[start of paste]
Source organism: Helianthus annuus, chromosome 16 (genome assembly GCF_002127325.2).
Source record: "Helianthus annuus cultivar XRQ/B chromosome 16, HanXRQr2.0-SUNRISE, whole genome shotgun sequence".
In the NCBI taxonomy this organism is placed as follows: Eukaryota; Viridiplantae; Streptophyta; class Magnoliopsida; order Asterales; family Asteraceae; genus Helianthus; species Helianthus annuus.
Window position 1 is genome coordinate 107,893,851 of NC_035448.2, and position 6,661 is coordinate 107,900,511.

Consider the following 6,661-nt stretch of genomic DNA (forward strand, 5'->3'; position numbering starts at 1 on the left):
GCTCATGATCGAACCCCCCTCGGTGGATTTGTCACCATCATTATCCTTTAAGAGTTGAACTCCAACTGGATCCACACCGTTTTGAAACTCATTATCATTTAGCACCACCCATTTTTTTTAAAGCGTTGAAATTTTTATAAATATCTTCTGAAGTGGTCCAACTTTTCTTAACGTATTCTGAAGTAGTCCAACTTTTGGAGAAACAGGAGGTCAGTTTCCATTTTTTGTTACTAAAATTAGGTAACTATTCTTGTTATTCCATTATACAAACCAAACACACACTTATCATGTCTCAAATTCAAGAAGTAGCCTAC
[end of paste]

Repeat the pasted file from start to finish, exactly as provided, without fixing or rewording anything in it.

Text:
Source organism: Helianthus annuus, chromosome 16 (genome assembly GCF_002127325.2).
Source record: "Helianthus annuus cultivar XRQ/B chromosome 16, HanXRQr2.0-SUNRISE, whole genome shotgun sequence".
In the NCBI taxonomy this organism is placed as follows: Eukaryota; Viridiplantae; Streptophyta; class Magnoliopsida; order Asterales; family Asteraceae; genus Helianthus; species Helianthus annuus.
Window position 1 is genome coordinate 107,893,851 of NC_035448.2, and position 6,661 is coordinate 107,900,511.

Consider the following 6,661-nt stretch of genomic DNA (forward strand, 5'->3'; position numbering starts at 1 on the left):
GCTCATGATCGAACCCCCCTCGGTGGATTTGTCACCATCATTATCCTTTAAGAGTTGAACTCCAACTGGATCCACACCGTTTTGAAACTCATTATCATTTAGCACCACCCATTTTTTTTAAAGCGTTGAAATTTTTATAAATATCTTCTGAAGTGGTCCAACTTTTCTTAACGTATTCTGAAGTAGTCCAACTTTTGGAGAAACAGGAGGTCAGTTTCCATTTTTTGTTACTAAAATTAGGTAACTATTCTTGTTATTCCATTATACAAACCAAACACACACTTATCATGTCTCAAATTCAAGAAGTAGCCTAC